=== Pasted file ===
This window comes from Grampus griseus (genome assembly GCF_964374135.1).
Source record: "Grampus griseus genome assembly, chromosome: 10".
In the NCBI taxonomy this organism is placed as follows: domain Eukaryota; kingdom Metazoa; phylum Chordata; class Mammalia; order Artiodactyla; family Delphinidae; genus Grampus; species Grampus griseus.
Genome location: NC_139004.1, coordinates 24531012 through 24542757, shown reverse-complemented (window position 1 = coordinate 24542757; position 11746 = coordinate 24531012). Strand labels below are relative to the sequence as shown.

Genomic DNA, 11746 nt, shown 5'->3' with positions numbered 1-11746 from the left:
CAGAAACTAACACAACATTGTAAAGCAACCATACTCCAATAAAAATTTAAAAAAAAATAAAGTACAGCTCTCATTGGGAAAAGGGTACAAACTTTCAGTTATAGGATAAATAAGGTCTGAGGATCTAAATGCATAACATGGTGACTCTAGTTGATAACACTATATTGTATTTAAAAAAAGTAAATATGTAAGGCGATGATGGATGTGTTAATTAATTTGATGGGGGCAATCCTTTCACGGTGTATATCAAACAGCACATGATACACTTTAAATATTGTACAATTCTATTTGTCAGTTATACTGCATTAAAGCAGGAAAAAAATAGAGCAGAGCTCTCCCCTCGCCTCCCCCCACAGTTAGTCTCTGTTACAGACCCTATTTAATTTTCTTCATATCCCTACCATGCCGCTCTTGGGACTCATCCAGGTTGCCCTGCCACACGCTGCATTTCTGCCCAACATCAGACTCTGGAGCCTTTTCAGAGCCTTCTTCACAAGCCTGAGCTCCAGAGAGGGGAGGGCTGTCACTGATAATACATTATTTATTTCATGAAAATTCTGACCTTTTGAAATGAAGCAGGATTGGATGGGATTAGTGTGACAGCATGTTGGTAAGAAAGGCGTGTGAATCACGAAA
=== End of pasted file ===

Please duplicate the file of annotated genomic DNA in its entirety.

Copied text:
This window comes from Grampus griseus (genome assembly GCF_964374135.1).
Source record: "Grampus griseus genome assembly, chromosome: 10".
In the NCBI taxonomy this organism is placed as follows: domain Eukaryota; kingdom Metazoa; phylum Chordata; class Mammalia; order Artiodactyla; family Delphinidae; genus Grampus; species Grampus griseus.
Genome location: NC_139004.1, coordinates 24531012 through 24542757, shown reverse-complemented (window position 1 = coordinate 24542757; position 11746 = coordinate 24531012). Strand labels below are relative to the sequence as shown.

Genomic DNA, 11746 nt, shown 5'->3' with positions numbered 1-11746 from the left:
CAGAAACTAACACAACATTGTAAAGCAACCATACTCCAATAAAAATTTAAAAAAAAATAAAGTACAGCTCTCATTGGGAAAAGGGTACAAACTTTCAGTTATAGGATAAATAAGGTCTGAGGATCTAAATGCATAACATGGTGACTCTAGTTGATAACACTATATTGTATTTAAAAAAAGTAAATATGTAAGGCGATGATGGATGTGTTAATTAATTTGATGGGGGCAATCCTTTCACGGTGTATATCAAACAGCACATGATACACTTTAAATATTGTACAATTCTATTTGTCAGTTATACTGCATTAAAGCAGGAAAAAAATAGAGCAGAGCTCTCCCCTCGCCTCCCCCCACAGTTAGTCTCTGTTACAGACCCTATTTAATTTTCTTCATATCCCTACCATGCCGCTCTTGGGACTCATCCAGGTTGCCCTGCCACACGCTGCATTTCTGCCCAACATCAGACTCTGGAGCCTTTTCAGAGCCTTCTTCACAAGCCTGAGCTCCAGAGAGGGGAGGGCTGTCACTGATAATACATTATTTATTTCATGAAAATTCTGACCTTTTGAAATGAAGCAGGATTGGATGGGATTAGTGTGACAGCATGTTGGTAAGAAAGGCGTGTGAATCACGAAA